Chemists with the U.S. Department of Agriculture recently presented a preliminary report to the 229th national meeting of the American Chemical Society, in which they say they have discovered a form of soluble cellulose that, if added to high-fat food. The new finding could soon benefit people who regularly eat fast-foods that are high in fat.
Called HPMC (hydroxypropylmethylcellulose), the cellulose-derivative has been used for decades as an additive in many foods and drugs, mainly to provide texture; this is the first study to demonstrate its potential as a functional food ingredient. HPMC, which is tasteless and odorless, could one day be added to hamburgers, pizza, hot dogs and other high-fat foods as a novel line of defense against diabetes, which is on the rise in the U.S.
If the results are seen in human trials, young people, often frequent consumers of high-fat fast-foods could benefit. HPMC will not prevent obesity, but may reduce the risk that obese people will develop diabetes.
Wallace H. Yokoyama, Ph.D., a research chemist with the U.S. Department of Agriculture says the less fat you eat, the better off you are but if you do eat high fat foods, then adding HPMC to it might help limit the damage. In their studies with hamsters, adding HPMC to the animals’ high-fat diet prevented the development of insulin resistance; he estimates HPMC could make its way into food products as a functional food additive within one to two years. Human studies are anticipated.
Yokoyama’s research team fed a group of hamsters a high-fat [J1]diet - about 38 percent of calories derived from fat - similar to the fat content of typical American fast-food diets over a four-week period, then compared them to a group of animals that were fed a low-fat (11 percent fat-derived calories) diet. As expected, the animals fed the high-fat diets developed insulin resistance, but the animals fed the low-fat diet did not. But when soluble cellulose in the form of HPMC was substituted for the insoluble fibre normally found in the high-fat diets and then fed to another group of test animals over the same period, it prevented insulin resistance, according to the researchers.
The investigative team also studied metabolic changes in the test animals at the genetic level by using special analytical techniques. They found significant differences in gene expression, as measured by messenger RNA changes, between animals that became insulin resistant and those that did not.
Yokoyama believes that although the exact mechanism by which HPMC works is unclear, it acts as a fat regulator. It appears to slow down the absorption of fats - either in the stomach, small intestine, or both - preventing high fat levels from overwhelming the digestive system, and seems to facilitate the normal transport of fat into the adipose tissue, where it is normally stored.
In contrast, fats that are taken into the body too quickly, as during a fast-food binge, tend to be rapidly shunted to non-adipose tissues such as the liver, heart and pancreas, where they can do extensive damage to cells. Pancreatic damage can lead to diabetes.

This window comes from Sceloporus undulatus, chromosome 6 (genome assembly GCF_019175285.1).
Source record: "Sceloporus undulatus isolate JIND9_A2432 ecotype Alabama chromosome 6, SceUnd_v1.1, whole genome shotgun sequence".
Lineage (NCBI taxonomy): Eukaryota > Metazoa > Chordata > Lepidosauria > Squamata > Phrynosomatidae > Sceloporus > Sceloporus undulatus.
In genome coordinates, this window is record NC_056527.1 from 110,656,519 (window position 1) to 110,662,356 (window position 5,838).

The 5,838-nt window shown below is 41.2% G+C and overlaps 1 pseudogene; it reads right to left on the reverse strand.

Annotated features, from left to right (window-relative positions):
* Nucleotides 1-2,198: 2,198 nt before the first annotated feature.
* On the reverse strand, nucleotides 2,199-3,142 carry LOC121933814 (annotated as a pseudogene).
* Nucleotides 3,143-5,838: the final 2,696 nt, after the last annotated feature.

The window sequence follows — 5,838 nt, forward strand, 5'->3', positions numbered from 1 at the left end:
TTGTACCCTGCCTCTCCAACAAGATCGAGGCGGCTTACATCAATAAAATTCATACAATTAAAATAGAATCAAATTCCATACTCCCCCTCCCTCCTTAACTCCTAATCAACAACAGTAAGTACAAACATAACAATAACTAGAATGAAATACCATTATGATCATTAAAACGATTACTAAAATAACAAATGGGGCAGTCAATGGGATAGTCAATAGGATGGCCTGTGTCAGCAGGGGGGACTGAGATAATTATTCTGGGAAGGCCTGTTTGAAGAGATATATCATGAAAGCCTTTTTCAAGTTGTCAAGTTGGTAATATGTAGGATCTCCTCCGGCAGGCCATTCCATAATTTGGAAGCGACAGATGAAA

HPMC, which is manufactured by Dow Chemical Company, is used in many common food products such as fillings, sauces and glazes, where it usually functions as a texture modifier. Although it constitutes from 0.5 to 1.5 percent of the total ingredients found in individual servings of most of these food products, the researchers say that it is likely be added in higher proportions if used in food as a diabetes-fighter.
Already proven to be safe at lower amounts, the researchers do not anticipate that HPMC will cause any adverse effects at higher amounts. Based on animal studies, the researcher estimates that only a few grams (approximately 5 grams) would be needed to have a positive impact on health. But further studies are needed to determine effective doses, Yokoyama says.
Other researchers in this study include Qiming Shao and Gerard R. Lazo, also of the Agricultural Research Service; Wei-Shou Hu and Katie Wlaschin, of the University of Minnesota; and Peter M. Nissom and Miranda G.S. Yap, of the Bioprocessing Technology Institute in Singapore.
Syrian hamsters which were also fed a high fat (HF) diet similar in fat content to the American diet became insulin resistant. Earlier tests have shown that replacing cellulose in a HF diet with HPMC significantly decreases the incidence of insulin resistance. HPMC significantly reduced the glucose infusion rate, fasting plasma insulin, plasma lipids, overall fat distribution in non-adipose tissues, and the cell size of adipose tissues. A cDNA microarray, constructed from Chinese hamster ovary cells, was used to analyze gene expression in liver tissues from hamsters fed the HF or the HF with HPMC diets. Genes related to fat metabolism, glucose metabolism, insulin metabolism, inflammation, and glucose transport, were differentially expressed between the two groups. These results indicate that HPMC may prevent the cellular oxidative damage leading to diabetes by normalizing fat metabolism.